When entrepreneur Rachel Jenks attended her first networking session, she was so nervous, she forgot to take off her coat. She kept the thick winter jacket on as she mingled, struggling to maneuver through the crowd.
“It was probably 90 degrees in the room, but there are pictures of me with my coat on the entire time,” Jenks said. “Sweating profusely.”
Today, the self-described introvert credits early networking with the success of her graphic design brand.
“When I launched my company and started networking, it was the number one way that I grew my business. But it was hard, and I’d come home and be exhausted.”
Here are some tips for networking and navigating conferences such as EIJ as an introvert:
1. Recognize your nature
Emily Okrepkie, a digital marketing fellow at the Christian Science Monitor, discovered her introverted nature during college.
“I do love talking to people and I love meeting people, but I just do feel so drained after that,” she said. “I can’t do that for four days straight.”
2. Set aside personal time
At a conference like Excellence in Journalism, schedules can be packed from early morning through the evening. On Thursday alone, there are more than 30 different sessions.
Okrepkie faced a similar situation at the Online News Association (ONA) conference in Austin in early September. It was the 22-year-old’s second time there, and she came equipped with a different strategy this time around.
Each morning, she woke up for a run along the Colorado River in Downtown Austin, ending each one with coffee at a shop near her hotel.
“I still was around people and could feel the vibe of the conference but was very much recharging my own battery,” she said.
If you’re lucky enough to be staying at the conference hotel, your room can be the perfect place to take a break.
— Chris Casquejo (@ChrisCasquejo) September 27, 2018
3. Network smart, not hard
Coming to terms with the fact that you’re not going to meet everybody is a good idea, Jenks, the entrepreneur, said. Instead, create a list of key people and try and talk to them one-on-one.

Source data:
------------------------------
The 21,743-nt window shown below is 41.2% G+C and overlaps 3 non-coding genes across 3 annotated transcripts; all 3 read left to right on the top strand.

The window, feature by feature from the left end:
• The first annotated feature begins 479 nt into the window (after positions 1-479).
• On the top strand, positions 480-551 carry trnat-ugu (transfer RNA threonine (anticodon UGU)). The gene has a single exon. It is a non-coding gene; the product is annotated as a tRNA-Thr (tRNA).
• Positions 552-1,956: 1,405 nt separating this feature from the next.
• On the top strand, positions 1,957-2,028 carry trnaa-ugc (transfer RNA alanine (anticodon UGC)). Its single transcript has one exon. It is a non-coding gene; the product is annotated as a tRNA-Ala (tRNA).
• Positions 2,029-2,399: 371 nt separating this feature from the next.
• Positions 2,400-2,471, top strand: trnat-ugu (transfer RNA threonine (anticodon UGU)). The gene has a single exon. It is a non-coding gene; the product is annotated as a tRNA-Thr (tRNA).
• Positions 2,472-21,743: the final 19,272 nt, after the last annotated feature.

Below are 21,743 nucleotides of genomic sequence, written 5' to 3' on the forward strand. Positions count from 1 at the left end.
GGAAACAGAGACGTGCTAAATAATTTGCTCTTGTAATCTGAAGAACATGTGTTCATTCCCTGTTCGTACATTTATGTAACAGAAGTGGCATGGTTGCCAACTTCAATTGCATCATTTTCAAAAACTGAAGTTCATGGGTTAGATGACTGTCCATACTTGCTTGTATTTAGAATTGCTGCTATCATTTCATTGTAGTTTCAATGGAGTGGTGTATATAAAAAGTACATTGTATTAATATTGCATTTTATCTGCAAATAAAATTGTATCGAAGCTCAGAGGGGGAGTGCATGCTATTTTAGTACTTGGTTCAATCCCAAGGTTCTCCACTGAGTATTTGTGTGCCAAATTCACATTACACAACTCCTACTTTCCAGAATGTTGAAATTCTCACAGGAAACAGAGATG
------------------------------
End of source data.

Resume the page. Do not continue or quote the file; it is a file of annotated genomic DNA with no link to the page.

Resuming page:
Have a couple of talking points ready to go after the introduction, and don’t think all is lost if you make a mistake. Or leave your jacket on the entire time.
“Everybody is awkward,” Jenks said. “The reality is that everybody is feeling the way you are, whether they’re an extrovert or an introvert.”
4. One new friend
With hundreds of people clad in business attire and many clutching resumes, professional pressure can kick in hard at conferences.
Jenks recommends viewing each interaction as a possible friendship instead of the connection that might change your career. Sometimes small talk can lead to a meaningful connection, she said.
“If you’re making a new friend, it shouldn’t feel different than making a new business contact, but it does. Reminding yourself of that just takes some of the pressure off to have everything right.”
5. Turn down the FOMO (fear of missing out)
From a tour of Camden Yards to a breakout session that sounds hand-crafted for you, it’s tempting squeeze in as much as possible.
But to get the most out of a conference, Okrepkie said, introverts should be deliberate about their self-care.
“A big thing for me was not feeling guilty about not taking the time to recharge my battery,” Okrepkie said. “You’re at a conference to learn and to meet people, and you can still do all of those things if you take an hour out for yourself.”